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In New York, Janice Templeton is happily married with the executive Bill Templeton and they live in a comfortable and fancy apartment with their eleven year-old daughter Ivy. One day, Janice is stalked by a weirdo and she tells her husband. Soon the stranger contacts them and invites the couple to meet him in a restaurant. Elliot Hoover tells to Janice and Bill that his daughter Audrey Rose died eleven years ago burned in a car crash and her soul would have reincarnated in Ivy's body. Bill and Janice believe that Elliot is nuts and Bill tells his lawyer to get a restraining order against Elliot. However, Ivy has dreadful nightmares and only Elliot is capable to calm her down. When Elliot abducts Ivy, Bill and Janice go to the court to arrest him. But Elliot wants to prove that Ivy and Audrey Rose are the same soul. Written by
Claudio Carvalho, Rio de Janeiro, Brazil
According to the book, "The Case for Reincarnation" by Joe Fisher, the screenplay for "Audrey Rose" was inspired by an actual incident in author De Felitta's life. Hearing expert ragtime piano coming from his family's music room, he was astonished to discover it was being produced by his six-year-old son, who had never had a music lesson. "My fingers are doing it by themselves, Daddy!", the boy said. "Isn't it wonderful?" The experience set him to contemplating the possibility of reincarnation. See more »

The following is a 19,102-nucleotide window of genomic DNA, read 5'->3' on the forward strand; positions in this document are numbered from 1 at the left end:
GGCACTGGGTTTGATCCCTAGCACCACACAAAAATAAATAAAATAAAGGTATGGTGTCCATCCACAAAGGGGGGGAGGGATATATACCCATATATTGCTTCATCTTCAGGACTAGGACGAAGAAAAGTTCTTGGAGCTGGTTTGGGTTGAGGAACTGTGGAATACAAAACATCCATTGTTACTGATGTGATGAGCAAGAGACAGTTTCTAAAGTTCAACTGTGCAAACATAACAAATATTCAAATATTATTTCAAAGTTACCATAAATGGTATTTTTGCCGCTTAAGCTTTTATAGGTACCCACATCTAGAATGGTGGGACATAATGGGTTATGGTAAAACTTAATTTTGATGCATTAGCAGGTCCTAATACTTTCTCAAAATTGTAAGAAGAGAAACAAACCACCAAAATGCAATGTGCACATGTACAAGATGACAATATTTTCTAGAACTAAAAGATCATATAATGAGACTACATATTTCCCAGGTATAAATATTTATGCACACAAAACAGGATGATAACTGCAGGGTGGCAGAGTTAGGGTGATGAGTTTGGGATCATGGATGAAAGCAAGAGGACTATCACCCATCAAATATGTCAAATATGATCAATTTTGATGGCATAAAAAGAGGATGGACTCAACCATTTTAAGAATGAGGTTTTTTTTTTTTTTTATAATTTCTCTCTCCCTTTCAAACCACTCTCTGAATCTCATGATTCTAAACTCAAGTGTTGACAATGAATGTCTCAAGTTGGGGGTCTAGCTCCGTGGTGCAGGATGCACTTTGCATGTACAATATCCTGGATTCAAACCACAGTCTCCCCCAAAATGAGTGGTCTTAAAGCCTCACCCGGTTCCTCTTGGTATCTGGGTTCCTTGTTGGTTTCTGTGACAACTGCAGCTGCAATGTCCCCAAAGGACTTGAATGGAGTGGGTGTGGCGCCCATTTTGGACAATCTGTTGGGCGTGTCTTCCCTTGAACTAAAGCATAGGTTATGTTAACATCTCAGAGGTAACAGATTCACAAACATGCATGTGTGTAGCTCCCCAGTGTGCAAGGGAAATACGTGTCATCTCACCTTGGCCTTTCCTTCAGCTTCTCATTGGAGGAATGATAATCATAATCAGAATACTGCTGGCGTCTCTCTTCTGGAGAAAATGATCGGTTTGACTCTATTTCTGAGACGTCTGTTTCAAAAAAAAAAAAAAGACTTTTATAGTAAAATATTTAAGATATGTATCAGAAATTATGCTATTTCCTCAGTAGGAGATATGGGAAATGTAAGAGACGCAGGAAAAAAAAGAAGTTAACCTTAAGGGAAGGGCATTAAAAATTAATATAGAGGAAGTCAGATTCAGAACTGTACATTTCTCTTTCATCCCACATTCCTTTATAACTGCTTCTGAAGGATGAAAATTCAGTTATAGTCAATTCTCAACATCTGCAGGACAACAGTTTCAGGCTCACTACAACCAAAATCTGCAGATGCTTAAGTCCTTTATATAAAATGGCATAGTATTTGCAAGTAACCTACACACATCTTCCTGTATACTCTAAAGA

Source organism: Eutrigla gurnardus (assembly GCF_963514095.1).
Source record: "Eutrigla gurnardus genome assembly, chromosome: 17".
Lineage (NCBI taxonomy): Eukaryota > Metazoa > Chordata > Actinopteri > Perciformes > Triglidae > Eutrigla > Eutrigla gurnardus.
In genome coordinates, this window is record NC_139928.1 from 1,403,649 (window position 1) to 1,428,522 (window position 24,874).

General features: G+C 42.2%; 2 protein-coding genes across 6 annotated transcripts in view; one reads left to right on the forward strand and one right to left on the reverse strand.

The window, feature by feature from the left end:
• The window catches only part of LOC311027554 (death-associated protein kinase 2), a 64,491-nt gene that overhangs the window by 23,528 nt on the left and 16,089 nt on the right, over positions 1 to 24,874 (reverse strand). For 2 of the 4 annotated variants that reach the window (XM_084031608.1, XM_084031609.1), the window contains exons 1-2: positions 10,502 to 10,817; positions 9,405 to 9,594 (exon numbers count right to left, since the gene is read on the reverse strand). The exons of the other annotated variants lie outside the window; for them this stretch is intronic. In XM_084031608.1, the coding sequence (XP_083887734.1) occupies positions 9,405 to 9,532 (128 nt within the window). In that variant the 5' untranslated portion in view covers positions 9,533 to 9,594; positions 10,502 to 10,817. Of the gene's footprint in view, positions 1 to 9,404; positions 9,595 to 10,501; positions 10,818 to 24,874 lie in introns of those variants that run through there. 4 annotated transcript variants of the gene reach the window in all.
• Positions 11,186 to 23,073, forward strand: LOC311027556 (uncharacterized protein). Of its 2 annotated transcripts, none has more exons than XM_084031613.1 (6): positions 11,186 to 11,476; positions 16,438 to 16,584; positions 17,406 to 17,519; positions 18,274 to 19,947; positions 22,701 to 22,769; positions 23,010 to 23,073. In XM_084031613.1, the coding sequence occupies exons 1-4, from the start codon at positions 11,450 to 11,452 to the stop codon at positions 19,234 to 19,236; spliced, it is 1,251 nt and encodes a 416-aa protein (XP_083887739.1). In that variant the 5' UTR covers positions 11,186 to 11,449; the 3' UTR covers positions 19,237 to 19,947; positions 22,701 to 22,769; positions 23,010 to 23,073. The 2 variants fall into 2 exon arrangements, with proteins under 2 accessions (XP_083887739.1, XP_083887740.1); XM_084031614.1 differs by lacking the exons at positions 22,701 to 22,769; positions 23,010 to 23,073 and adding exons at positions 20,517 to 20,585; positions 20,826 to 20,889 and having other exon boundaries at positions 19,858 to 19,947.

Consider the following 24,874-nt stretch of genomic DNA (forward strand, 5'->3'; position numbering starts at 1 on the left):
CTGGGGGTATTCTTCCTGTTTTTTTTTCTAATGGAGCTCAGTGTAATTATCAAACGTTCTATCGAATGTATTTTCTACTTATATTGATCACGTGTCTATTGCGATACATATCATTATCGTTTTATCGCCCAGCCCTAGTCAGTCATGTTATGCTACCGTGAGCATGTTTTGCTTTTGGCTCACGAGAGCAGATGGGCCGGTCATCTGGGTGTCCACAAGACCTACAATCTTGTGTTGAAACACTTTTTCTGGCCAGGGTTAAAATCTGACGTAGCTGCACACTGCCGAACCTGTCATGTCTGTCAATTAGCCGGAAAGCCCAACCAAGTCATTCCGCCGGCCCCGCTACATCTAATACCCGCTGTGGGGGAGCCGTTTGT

I saw the movie last night, and I have to say that I was shocked by the poorness of the plot, the bad acting and the absence of the director touch; the producers tried to get a good hit with a really low budget, and it would be interesting to know how the film did in 1977.
The movie is full of awkward scenes: the girl screams and runs into thing, and the parents just look at her and run to the phone; the tribunal scenes are going nowhere.
M. Mason is overacting beyond any limits and, poor woman, she has to support over her shoulders one of the worst scripts ever: A. Hopkins seems lost and the actor playing the role of the father is useless (and have a very bad written character). I guess she thought she would film the new Exorcist, and she found herself in a low level exploitation of that trend.
Watch The Exorcist, Rosemary's Baby, and The Omen series. They are way better directed and have a strong script. And they are much scarier and leave you with a sense of unease that lasts.
The only interesting scene, and there you see the director's touch, is when the little girl has a crisis and runs all over the house followed by the mother: everything is filmed from behind a window, and you can only hear the noise of the rain. Too bad the scene is then ruined at the next take.
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